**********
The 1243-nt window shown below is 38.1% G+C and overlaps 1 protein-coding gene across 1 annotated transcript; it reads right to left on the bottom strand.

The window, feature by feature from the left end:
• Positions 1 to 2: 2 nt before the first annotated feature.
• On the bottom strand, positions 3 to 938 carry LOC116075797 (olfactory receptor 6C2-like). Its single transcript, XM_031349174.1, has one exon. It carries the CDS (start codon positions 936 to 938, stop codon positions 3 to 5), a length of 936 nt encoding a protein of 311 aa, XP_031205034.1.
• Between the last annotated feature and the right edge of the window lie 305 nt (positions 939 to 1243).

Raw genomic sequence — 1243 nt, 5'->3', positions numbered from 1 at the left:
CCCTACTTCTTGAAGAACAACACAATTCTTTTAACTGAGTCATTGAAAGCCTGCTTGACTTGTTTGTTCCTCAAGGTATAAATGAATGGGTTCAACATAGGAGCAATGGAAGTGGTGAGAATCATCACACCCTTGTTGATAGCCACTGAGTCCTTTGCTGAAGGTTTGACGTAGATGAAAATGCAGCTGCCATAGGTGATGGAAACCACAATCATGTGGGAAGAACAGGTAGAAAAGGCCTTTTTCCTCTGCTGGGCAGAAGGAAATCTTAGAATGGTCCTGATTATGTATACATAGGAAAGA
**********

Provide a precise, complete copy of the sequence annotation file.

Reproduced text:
The 1243-nt window shown below is 38.1% G+C and overlaps 1 protein-coding gene across 1 annotated transcript; it reads right to left on the bottom strand.

The window, feature by feature from the left end:
• Positions 1 to 2: 2 nt before the first annotated feature.
• On the bottom strand, positions 3 to 938 carry LOC116075797 (olfactory receptor 6C2-like). Its single transcript, XM_031349174.1, has one exon. It carries the CDS (start codon positions 936 to 938, stop codon positions 3 to 5), a length of 936 nt encoding a protein of 311 aa, XP_031205034.1.
• Between the last annotated feature and the right edge of the window lie 305 nt (positions 939 to 1243).

Raw genomic sequence — 1243 nt, 5'->3', positions numbered from 1 at the left:
CCCTACTTCTTGAAGAACAACACAATTCTTTTAACTGAGTCATTGAAAGCCTGCTTGACTTGTTTGTTCCTCAAGGTATAAATGAATGGGTTCAACATAGGAGCAATGGAAGTGGTGAGAATCATCACACCCTTGTTGATAGCCACTGAGTCCTTTGCTGAAGGTTTGACGTAGATGAAAATGCAGCTGCCATAGGTGATGGAAACCACAATCATGTGGGAAGAACAGGTAGAAAAGGCCTTTTTCCTCTGCTGGGCAGAAGGAAATCTTAGAATGGTCCTGATTATGTATACATAGGAAAGA